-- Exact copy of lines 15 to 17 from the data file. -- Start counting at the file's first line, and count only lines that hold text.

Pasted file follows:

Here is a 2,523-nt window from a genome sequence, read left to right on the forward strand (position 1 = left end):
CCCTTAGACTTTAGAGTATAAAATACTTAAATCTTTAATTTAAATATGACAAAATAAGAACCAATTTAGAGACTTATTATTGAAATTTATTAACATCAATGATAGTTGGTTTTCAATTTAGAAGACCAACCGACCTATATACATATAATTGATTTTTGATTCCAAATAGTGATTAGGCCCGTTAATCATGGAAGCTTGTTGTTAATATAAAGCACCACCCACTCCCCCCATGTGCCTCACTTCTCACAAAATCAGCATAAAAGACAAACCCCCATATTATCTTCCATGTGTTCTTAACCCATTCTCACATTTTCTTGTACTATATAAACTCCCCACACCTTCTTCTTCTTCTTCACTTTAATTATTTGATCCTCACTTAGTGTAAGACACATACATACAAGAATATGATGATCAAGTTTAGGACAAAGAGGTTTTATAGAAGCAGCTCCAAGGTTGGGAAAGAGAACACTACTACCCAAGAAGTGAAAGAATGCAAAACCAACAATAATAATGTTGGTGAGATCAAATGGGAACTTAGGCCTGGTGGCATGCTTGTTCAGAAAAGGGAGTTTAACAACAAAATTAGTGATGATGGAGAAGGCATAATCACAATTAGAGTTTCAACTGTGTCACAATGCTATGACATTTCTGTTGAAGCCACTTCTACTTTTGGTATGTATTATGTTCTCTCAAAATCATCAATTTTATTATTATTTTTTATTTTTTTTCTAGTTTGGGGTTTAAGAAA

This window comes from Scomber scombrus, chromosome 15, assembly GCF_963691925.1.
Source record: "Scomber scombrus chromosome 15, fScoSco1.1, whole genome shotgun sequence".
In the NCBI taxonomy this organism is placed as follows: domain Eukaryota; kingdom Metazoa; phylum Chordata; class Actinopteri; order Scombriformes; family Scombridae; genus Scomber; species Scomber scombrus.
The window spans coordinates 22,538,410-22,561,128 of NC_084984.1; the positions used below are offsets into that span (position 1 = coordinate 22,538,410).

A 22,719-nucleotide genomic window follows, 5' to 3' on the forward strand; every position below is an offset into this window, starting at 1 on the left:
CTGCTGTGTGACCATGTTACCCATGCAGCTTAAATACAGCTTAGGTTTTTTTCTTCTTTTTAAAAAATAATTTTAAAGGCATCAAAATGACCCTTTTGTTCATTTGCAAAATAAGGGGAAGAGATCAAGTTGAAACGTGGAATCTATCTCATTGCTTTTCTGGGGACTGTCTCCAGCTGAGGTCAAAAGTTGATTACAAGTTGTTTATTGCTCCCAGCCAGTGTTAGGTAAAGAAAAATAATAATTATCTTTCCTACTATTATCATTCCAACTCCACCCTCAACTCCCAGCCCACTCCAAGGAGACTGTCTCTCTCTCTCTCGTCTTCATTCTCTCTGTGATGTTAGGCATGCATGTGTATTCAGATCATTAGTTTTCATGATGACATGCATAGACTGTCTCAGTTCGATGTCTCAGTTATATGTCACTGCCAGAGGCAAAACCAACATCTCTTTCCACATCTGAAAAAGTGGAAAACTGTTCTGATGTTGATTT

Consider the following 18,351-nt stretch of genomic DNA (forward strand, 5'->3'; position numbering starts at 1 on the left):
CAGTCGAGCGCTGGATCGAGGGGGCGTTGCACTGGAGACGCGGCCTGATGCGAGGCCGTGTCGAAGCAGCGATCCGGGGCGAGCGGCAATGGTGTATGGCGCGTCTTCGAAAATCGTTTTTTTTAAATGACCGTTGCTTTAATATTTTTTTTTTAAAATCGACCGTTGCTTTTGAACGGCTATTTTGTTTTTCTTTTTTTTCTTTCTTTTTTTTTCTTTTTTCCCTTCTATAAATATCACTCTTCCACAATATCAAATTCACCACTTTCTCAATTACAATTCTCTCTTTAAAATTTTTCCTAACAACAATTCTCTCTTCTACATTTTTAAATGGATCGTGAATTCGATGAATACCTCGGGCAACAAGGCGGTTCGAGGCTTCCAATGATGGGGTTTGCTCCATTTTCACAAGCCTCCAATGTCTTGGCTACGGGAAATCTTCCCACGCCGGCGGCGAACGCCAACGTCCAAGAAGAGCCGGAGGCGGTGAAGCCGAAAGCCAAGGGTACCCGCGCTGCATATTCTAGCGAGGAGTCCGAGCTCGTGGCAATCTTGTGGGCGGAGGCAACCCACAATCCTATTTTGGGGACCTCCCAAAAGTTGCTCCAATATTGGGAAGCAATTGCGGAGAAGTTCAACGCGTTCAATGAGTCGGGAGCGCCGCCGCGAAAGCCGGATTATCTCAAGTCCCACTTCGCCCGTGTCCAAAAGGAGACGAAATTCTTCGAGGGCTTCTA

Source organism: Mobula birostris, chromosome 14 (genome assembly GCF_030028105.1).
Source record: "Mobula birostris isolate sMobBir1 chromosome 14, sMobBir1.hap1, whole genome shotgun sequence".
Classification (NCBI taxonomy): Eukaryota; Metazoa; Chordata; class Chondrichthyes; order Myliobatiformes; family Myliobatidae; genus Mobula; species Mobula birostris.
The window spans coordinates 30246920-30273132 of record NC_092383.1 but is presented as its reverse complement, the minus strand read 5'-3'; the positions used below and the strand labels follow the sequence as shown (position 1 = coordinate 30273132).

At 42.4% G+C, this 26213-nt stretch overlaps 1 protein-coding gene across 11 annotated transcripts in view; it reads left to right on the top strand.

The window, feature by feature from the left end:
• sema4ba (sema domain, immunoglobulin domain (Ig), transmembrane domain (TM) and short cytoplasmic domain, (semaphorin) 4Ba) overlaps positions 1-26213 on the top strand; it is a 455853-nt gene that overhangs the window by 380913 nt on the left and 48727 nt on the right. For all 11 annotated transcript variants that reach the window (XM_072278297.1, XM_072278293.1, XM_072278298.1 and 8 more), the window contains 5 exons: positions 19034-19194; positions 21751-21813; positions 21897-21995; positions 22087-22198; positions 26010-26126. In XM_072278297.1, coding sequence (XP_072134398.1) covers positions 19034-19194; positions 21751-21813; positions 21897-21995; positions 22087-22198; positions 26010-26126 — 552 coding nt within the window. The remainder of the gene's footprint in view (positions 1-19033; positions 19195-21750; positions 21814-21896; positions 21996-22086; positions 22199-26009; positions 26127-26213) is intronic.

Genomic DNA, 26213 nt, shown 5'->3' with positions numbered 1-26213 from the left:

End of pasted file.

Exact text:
At 42.4% G+C, this 26213-nt stretch overlaps 1 protein-coding gene across 11 annotated transcripts in view; it reads left to right on the top strand.

The window, feature by feature from the left end:
• sema4ba (sema domain, immunoglobulin domain (Ig), transmembrane domain (TM) and short cytoplasmic domain, (semaphorin) 4Ba) overlaps positions 1-26213 on the top strand; it is a 455853-nt gene that overhangs the window by 380913 nt on the left and 48727 nt on the right. For all 11 annotated transcript variants that reach the window (XM_072278297.1, XM_072278293.1, XM_072278298.1 and 8 more), the window contains 5 exons: positions 19034-19194; positions 21751-21813; positions 21897-21995; positions 22087-22198; positions 26010-26126. In XM_072278297.1, coding sequence (XP_072134398.1) covers positions 19034-19194; positions 21751-21813; positions 21897-21995; positions 22087-22198; positions 26010-26126 — 552 coding nt within the window. The remainder of the gene's footprint in view (positions 1-19033; positions 19195-21750; positions 21814-21896; positions 21996-22086; positions 22199-26009; positions 26127-26213) is intronic.